July 11, 2016
Einstein's special relativity in known to measurably affect the time read by clocks on high speed jets, but it influences atomic clocks as well. Indeed, relativistic effects are ubiquitous in chemistry, bringing about the lustrous coloration of gold and the low melting point of mercury. Even more interestingly, relativity produces new magnetic interactions between the electrons' spin and their orbital motions.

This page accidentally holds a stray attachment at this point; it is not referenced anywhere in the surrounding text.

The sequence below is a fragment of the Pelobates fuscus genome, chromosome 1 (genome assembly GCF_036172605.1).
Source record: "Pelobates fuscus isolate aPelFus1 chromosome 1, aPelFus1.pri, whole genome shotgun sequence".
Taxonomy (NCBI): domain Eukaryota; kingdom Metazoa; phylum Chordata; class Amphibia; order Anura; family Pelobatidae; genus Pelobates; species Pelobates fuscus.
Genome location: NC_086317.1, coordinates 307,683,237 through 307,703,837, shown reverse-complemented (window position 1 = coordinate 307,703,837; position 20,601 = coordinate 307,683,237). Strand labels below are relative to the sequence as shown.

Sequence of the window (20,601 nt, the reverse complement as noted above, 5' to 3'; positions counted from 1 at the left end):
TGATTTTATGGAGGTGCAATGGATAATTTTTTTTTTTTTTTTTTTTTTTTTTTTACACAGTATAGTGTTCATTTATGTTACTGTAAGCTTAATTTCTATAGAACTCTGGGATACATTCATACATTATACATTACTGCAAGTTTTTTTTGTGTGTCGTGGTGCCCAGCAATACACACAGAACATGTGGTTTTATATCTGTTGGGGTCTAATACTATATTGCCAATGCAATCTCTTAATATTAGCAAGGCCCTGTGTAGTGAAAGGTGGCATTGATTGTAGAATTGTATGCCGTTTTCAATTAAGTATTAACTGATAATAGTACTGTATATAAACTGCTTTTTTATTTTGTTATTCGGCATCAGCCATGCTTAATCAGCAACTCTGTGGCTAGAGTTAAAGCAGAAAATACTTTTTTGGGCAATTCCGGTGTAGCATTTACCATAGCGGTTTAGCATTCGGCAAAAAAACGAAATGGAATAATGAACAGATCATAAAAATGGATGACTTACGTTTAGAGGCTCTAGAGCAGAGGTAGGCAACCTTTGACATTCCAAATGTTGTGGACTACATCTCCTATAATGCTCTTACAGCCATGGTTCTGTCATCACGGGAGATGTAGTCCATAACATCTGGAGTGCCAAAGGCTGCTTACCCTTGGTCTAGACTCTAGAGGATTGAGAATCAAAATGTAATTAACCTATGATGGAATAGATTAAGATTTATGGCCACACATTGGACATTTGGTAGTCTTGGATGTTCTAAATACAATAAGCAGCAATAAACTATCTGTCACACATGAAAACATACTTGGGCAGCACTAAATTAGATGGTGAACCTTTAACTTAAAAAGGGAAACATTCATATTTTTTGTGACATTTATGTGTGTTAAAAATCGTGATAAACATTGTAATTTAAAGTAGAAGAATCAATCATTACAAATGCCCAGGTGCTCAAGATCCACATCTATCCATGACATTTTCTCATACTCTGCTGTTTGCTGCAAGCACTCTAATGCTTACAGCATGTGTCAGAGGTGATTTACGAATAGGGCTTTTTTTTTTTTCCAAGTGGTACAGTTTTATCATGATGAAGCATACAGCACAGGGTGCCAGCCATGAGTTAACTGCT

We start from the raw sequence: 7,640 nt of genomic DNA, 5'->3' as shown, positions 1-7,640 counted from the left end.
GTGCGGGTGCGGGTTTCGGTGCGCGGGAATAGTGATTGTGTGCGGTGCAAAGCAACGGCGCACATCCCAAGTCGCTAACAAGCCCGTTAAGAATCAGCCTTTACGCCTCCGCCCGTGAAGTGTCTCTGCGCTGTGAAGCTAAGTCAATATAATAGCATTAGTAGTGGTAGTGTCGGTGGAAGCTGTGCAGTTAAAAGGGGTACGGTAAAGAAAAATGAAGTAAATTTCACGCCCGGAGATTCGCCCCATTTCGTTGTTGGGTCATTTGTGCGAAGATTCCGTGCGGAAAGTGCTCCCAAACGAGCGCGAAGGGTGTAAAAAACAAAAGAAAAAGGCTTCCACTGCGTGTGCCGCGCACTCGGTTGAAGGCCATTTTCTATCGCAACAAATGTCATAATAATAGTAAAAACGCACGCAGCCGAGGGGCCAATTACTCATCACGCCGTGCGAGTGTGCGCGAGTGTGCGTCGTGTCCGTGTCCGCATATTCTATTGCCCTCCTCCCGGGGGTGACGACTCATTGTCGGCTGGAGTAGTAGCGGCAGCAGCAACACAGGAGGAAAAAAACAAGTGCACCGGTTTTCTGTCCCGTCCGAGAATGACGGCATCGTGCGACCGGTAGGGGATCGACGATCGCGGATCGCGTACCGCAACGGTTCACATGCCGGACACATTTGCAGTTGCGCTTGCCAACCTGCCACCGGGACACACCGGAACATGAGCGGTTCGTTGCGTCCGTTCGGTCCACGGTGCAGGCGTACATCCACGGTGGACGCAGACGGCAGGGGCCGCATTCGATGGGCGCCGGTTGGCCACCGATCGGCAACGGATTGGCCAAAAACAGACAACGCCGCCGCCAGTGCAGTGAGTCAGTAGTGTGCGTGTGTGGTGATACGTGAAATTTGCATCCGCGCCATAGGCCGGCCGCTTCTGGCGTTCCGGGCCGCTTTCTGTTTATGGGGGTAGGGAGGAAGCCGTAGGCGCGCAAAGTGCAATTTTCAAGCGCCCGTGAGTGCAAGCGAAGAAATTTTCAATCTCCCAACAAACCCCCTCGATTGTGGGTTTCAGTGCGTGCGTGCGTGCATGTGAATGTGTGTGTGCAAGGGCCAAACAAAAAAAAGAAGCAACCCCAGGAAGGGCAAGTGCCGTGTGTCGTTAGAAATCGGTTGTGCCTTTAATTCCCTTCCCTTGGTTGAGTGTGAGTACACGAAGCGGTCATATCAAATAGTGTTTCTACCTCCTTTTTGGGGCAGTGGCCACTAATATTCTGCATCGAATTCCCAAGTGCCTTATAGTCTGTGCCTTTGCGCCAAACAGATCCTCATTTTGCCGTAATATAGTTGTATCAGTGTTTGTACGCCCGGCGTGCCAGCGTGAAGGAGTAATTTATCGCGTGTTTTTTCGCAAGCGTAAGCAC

In a new published work we have presented a novel approach to modeling relativistic effects on the electronic excited states of atoms and molecules, focusing on the splittings in the excited energy levels induced by spin-orbit couplings. We use a two-component approach of the wave function, modeled using the DKH and X2C methods, and include scalar and spin-orbit relativistic effects in the ground state variationally. We then compute excited state energies and transition densities by means of linear response theory. The strength of this approach is its computational efficiency, with a cost that is not significantly higher than a comparable non-relativistic calculation. As we demonstrated in a number of examples, the method is able to accurately reproduce the expected values with small deviations in many cases.